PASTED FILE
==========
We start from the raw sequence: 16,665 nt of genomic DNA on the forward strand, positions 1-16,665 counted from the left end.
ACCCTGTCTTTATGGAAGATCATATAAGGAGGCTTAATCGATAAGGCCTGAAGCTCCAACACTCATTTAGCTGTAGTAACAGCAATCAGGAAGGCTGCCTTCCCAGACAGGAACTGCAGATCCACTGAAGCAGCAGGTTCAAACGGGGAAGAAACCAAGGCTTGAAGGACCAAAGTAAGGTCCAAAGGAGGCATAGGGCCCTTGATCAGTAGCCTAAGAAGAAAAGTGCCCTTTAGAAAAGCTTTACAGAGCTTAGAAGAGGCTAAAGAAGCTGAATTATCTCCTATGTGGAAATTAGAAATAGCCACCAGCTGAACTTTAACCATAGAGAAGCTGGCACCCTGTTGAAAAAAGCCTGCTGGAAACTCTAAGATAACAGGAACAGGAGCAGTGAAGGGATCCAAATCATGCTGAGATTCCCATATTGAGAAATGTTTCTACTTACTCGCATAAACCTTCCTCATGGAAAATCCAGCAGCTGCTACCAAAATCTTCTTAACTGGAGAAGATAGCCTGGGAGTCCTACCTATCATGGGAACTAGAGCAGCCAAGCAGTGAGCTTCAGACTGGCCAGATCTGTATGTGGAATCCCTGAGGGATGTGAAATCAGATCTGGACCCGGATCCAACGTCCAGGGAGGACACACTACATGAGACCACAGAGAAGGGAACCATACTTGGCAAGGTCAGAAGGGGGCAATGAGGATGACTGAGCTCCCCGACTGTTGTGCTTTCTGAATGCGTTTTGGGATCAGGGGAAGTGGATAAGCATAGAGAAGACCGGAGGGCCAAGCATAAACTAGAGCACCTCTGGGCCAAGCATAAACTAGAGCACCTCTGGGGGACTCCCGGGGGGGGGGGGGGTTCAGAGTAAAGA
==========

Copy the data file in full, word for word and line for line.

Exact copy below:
We start from the raw sequence: 16,665 nt of genomic DNA on the forward strand, positions 1-16,665 counted from the left end.
ACCCTGTCTTTATGGAAGATCATATAAGGAGGCTTAATCGATAAGGCCTGAAGCTCCAACACTCATTTAGCTGTAGTAACAGCAATCAGGAAGGCTGCCTTCCCAGACAGGAACTGCAGATCCACTGAAGCAGCAGGTTCAAACGGGGAAGAAACCAAGGCTTGAAGGACCAAAGTAAGGTCCAAAGGAGGCATAGGGCCCTTGATCAGTAGCCTAAGAAGAAAAGTGCCCTTTAGAAAAGCTTTACAGAGCTTAGAAGAGGCTAAAGAAGCTGAATTATCTCCTATGTGGAAATTAGAAATAGCCACCAGCTGAACTTTAACCATAGAGAAGCTGGCACCCTGTTGAAAAAAGCCTGCTGGAAACTCTAAGATAACAGGAACAGGAGCAGTGAAGGGATCCAAATCATGCTGAGATTCCCATATTGAGAAATGTTTCTACTTACTCGCATAAACCTTCCTCATGGAAAATCCAGCAGCTGCTACCAAAATCTTCTTAACTGGAGAAGATAGCCTGGGAGTCCTACCTATCATGGGAACTAGAGCAGCCAAGCAGTGAGCTTCAGACTGGCCAGATCTGTATGTGGAATCCCTGAGGGATGTGAAATCAGATCTGGACCCGGATCCAACGTCCAGGGAGGACACACTACATGAGACCACAGAGAAGGGAACCATACTTGGCAAGGTCAGAAGGGGGCAATGAGGATGACTGAGCTCCCCGACTGTTGTGCTTTCTGAATGCGTTTTGGGATCAGGGGAAGTGGATAAGCATAGAGAAGACCGGAGGGCCAAGCATAAACTAGAGCACCTCTGGGCCAAGCATAAACTAGAGCACCTCTGGGGGACTCCCGGGGGGGGGGGGGGTTCAGAGTAAAGA